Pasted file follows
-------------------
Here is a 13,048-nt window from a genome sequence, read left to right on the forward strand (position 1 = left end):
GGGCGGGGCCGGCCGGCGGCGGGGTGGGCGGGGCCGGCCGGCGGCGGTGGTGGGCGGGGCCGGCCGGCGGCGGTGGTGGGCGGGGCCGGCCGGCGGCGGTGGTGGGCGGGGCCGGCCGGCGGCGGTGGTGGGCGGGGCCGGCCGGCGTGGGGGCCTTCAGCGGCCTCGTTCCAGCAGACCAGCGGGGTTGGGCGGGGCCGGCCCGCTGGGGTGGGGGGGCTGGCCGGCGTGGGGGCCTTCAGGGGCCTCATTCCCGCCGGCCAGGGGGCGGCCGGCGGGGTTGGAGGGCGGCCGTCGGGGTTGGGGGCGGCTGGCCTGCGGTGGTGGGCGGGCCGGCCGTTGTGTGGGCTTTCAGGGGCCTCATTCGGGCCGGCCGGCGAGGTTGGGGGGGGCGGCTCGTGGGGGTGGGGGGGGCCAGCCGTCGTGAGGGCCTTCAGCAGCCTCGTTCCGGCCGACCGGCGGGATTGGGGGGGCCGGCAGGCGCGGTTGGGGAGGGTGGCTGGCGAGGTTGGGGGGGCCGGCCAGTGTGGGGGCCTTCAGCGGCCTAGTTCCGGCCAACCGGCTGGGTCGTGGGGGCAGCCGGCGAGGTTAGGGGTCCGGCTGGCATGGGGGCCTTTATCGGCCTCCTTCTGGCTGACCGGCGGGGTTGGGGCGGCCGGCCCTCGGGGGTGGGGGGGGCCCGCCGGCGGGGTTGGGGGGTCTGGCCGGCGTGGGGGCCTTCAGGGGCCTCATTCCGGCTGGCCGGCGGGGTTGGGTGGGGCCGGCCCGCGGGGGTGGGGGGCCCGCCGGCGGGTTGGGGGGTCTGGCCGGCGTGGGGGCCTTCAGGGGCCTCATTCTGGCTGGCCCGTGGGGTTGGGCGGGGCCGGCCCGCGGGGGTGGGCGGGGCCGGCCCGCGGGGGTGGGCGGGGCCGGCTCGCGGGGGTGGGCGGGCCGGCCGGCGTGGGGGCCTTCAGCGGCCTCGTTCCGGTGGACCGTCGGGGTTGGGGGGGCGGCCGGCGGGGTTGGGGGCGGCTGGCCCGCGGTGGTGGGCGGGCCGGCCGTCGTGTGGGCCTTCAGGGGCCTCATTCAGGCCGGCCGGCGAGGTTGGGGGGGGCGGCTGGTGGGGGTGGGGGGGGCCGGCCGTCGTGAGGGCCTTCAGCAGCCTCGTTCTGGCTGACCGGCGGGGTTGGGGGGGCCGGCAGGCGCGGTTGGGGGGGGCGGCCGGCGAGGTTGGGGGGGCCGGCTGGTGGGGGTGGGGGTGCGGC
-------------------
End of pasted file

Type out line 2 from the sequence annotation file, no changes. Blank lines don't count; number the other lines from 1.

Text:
GGGCGGGGCCGGCCGGCGGCGGGGTGGGCGGGGCCGGCCGGCGGCGGTGGTGGGCGGGGCCGGCCGGCGGCGGTGGTGGGCGGGGCCGGCCGGCGGCGGTGGTGGGCGGGGCCGGCCGGCGGCGGTGGTGGGCGGGGCCGGCCGGCGTGGGGGCCTTCAGCGGCCTCGTTCCAGCAGACCAGCGGGGTTGGGCGGGGCCGGCCCGCTGGGGTGGGGGGGCTGGCCGGCGTGGGGGCCTTCAGGGGCCTCATTCCCGCCGGCCAGGGGGCGGCCGGCGGGGTTGGAGGGCGGCCGTCGGGGTTGGGGGCGGCTGGCCTGCGGTGGTGGGCGGGCCGGCCGTTGTGTGGGCTTTCAGGGGCCTCATTCGGGCCGGCCGGCGAGGTTGGGGGGGGCGGCTCGTGGGGGTGGGGGGGGCCAGCCGTCGTGAGGGCCTTCAGCAGCCTCGTTCCGGCCGACCGGCGGGATTGGGGGGGCCGGCAGGCGCGGTTGGGGAGGGTGGCTGGCGAGGTTGGGGGGGCCGGCCAGTGTGGGGGCCTTCAGCGGCCTAGTTCCGGCCAACCGGCTGGGTCGTGGGGGCAGCCGGCGAGGTTAGGGGTCCGGCTGGCATGGGGGCCTTTATCGGCCTCCTTCTGGCTGACCGGCGGGGTTGGGGCGGCCGGCCCTCGGGGGTGGGGGGGGCCCGCCGGCGGGGTTGGGGGGTCTGGCCGGCGTGGGGGCCTTCAGGGGCCTCATTCCGGCTGGCCGGCGGGGTTGGGTGGGGCCGGCCCGCGGGGGTGGGGGGCCCGCCGGCGGGTTGGGGGGTCTGGCCGGCGTGGGGGCCTTCAGGGGCCTCATTCTGGCTGGCCCGTGGGGTTGGGCGGGGCCGGCCCGCGGGGGTGGGCGGGGCCGGCCCGCGGGGGTGGGCGGGGCCGGCTCGCGGGGGTGGGCGGGCCGGCCGGCGTGGGGGCCTTCAGCGGCCTCGTTCCGGTGGACCGTCGGGGTTGGGGGGGCGGCCGGCGGGGTTGGGGGCGGCTGGCCCGCGGTGGTGGGCGGGCCGGCCGTCGTGTGGGCCTTCAGGGGCCTCATTCAGGCCGGCCGGCGAGGTTGGGGGGGGCGGCTGGTGGGGGTGGGGGGGGCCGGCCGTCGTGAGGGCCTTCAGCAGCCTCGTTCTGGCTGACCGGCGGGGTTGGGGGGGCCGGCAGGCGCGGTTGGGGGGGGCGGCCGGCGAGGTTGGGGGGGCCGGCTGGTGGGGGTGGGGGTGCGGC